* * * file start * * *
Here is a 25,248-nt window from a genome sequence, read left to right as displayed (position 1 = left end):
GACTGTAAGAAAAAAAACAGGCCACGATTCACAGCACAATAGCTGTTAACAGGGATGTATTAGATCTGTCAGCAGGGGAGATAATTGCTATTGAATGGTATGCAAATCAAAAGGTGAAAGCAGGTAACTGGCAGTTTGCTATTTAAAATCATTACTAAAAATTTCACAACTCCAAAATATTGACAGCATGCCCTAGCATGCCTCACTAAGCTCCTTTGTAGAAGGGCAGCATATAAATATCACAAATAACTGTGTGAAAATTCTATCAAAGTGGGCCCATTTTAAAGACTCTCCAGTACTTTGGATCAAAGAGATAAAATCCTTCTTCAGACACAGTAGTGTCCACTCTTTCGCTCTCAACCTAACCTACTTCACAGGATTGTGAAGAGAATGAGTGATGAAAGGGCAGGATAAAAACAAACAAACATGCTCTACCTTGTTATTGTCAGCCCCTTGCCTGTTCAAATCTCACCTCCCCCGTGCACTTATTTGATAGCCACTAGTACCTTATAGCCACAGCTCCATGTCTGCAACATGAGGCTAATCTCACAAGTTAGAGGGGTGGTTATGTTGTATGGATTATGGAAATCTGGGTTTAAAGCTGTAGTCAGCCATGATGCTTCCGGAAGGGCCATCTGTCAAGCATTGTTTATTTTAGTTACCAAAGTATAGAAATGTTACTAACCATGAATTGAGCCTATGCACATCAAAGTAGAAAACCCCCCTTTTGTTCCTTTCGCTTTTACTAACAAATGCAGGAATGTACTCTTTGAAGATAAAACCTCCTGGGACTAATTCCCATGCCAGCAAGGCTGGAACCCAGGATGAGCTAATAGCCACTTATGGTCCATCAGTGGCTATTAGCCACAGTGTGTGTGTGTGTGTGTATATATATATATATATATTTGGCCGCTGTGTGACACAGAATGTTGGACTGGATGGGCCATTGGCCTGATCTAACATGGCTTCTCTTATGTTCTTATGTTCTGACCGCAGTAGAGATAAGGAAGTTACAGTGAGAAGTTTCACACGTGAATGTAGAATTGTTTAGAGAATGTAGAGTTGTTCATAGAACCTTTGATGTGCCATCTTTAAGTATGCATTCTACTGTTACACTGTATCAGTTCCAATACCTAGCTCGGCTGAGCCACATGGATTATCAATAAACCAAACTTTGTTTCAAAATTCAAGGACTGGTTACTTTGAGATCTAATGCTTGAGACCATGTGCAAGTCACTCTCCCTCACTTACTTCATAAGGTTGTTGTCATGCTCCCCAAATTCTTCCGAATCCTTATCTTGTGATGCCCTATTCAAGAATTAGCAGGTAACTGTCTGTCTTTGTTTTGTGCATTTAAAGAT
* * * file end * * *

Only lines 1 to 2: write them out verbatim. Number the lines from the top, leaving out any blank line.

Here is a 25,248-nt window from a genome sequence, read left to right as displayed (position 1 = left end):
GACTGTAAGAAAAAAAACAGGCCACGATTCACAGCACAATAGCTGTTAACAGGGATGTATTAGATCTGTCAGCAGGGGAGATAATTGCTATTGAATGGTATGCAAATCAAAAGGTGAAAGCAGGTAACTGGCAGTTTGCTATTTAAAATCATTACTAAAAATTTCACAACTCCAAAATATTGACAGCATGCCCTAGCATGCCTCACTAAGCTCCTTTGTAGAAGGGCAGCATATAAATATCACAAATAACTGTGTGAAAATTCTATCAAAGTGGGCCCATTTTAAAGACTCTCCAGTACTTTGGATCAAAGAGATAAAATCCTTCTTCAGACACAGTAGTGTCCACTCTTTCGCTCTCAACCTAACCTACTTCACAGGATTGTGAAGAGAATGAGTGATGAAAGGGCAGGATAAAAACAAACAAACATGCTCTACCTTGTTATTGTCAGCCCCTTGCCTGTTCAAATCTCACCTCCCCCGTGCACTTATTTGATAGCCACTAGTACCTTATAGCCACAGCTCCATGTCTGCAACATGAGGCTAATCTCACAAGTTAGAGGGGTGGTTATGTTGTATGGATTATGGAAATCTGGGTTTAAAGCTGTAGTCAGCCATGATGCTTCCGGAAGGGCCATCTGTCAAGCATTGTTTATTTTAGTTACCAAAGTATAGAAATGTTACTAACCATGAATTGAGCCTATGCACATCAAAGTAGAAAACCCCCCTTTTGTTCCTTTCGCTTTTACTAACAAATGCAGGAATGTACTCTTTGAAGATAAAACCTCCTGGGACTAATTCCCATGCCAGCAAGGCTGGAACCCAGGATGAGCTAATAGCCACTTATGGTCCATCAGTGGCTATTAGCCACAGTGTGTGTGTGTGTGTGTATATATATATATATATATTTGGCCGCTGTGTGACACAGAATGTTGGACTGGATGGGCCATTGGCCTGATCTAACATGGCTTCTCTTATGTTCTTATGTTCTGACCGCAGTAGAGATAAGGAAGTTACAGTGAGAAGTTTCACACGTGAATGTAGAATTGTTTAGAGAATGTAGAGTTGTTCATAGAACCTTTGATGTGCCATCTTTAAGTATGCATTCTACTGTTACACTGTATCAGTTCCAATACCTAGCTCGGCTGAGCCACATGGATTATCAATAAACCAAACTTTGTTTCAAAATTCAAGGACTGGTTACTTTGAGATCTAATGCTTGAGACCATGTGCAAGTCACTCTCCCTCACTTACTTCATAAGGTTGTTGTCATGCTCCCCAAATTCTTCCGAATCCTTATCTTGTGATGCCCTATTCAAGAATTAGCAGGTAACTGTCTGTCTTTGTTTTGTGCATTTAAAGAT